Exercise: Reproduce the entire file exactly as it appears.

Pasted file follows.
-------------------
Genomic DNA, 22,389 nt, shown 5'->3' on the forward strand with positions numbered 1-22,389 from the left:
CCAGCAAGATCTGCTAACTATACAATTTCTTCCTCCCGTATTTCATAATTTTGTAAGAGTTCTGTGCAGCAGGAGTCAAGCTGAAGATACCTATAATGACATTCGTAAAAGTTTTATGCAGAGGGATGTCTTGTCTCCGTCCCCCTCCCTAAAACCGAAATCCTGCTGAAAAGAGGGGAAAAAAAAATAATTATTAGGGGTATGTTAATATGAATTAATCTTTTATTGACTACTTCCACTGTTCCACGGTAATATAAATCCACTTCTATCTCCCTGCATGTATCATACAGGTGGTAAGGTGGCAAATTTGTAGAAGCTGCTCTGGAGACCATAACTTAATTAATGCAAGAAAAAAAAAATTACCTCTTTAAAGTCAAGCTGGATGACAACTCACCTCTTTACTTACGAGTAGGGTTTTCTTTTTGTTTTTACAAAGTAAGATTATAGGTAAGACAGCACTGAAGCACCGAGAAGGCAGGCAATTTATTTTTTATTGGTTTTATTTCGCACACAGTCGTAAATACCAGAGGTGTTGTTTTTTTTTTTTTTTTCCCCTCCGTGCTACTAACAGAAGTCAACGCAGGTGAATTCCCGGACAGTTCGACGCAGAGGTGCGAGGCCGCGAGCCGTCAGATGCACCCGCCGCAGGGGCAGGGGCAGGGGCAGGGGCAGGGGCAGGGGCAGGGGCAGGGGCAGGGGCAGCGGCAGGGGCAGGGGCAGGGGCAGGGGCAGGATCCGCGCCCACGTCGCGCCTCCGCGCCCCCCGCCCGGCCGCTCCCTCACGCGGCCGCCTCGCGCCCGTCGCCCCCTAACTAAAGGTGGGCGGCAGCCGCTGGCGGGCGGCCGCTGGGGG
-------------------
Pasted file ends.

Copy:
Genomic DNA, 22,389 nt, shown 5'->3' on the forward strand with positions numbered 1-22,389 from the left:
CCAGCAAGATCTGCTAACTATACAATTTCTTCCTCCCGTATTTCATAATTTTGTAAGAGTTCTGTGCAGCAGGAGTCAAGCTGAAGATACCTATAATGACATTCGTAAAAGTTTTATGCAGAGGGATGTCTTGTCTCCGTCCCCCTCCCTAAAACCGAAATCCTGCTGAAAAGAGGGGAAAAAAAAATAATTATTAGGGGTATGTTAATATGAATTAATCTTTTATTGACTACTTCCACTGTTCCACGGTAATATAAATCCACTTCTATCTCCCTGCATGTATCATACAGGTGGTAAGGTGGCAAATTTGTAGAAGCTGCTCTGGAGACCATAACTTAATTAATGCAAGAAAAAAAAAATTACCTCTTTAAAGTCAAGCTGGATGACAACTCACCTCTTTACTTACGAGTAGGGTTTTCTTTTTGTTTTTACAAAGTAAGATTATAGGTAAGACAGCACTGAAGCACCGAGAAGGCAGGCAATTTATTTTTTATTGGTTTTATTTCGCACACAGTCGTAAATACCAGAGGTGTTGTTTTTTTTTTTTTTTTCCCCTCCGTGCTACTAACAGAAGTCAACGCAGGTGAATTCCCGGACAGTTCGACGCAGAGGTGCGAGGCCGCGAGCCGTCAGATGCACCCGCCGCAGGGGCAGGGGCAGGGGCAGGGGCAGGGGCAGGGGCAGGGGCAGGGGCAGGGGCAGCGGCAGGGGCAGGGGCAGGGGCAGGGGCAGGATCCGCGCCCACGTCGCGCCTCCGCGCCCCCCGCCCGGCCGCTCCCTCACGCGGCCGCCTCGCGCCCGTCGCCCCCTAACTAAAGGTGGGCGGCAGCCGCTGGCGGGCGGCCGCTGGGGG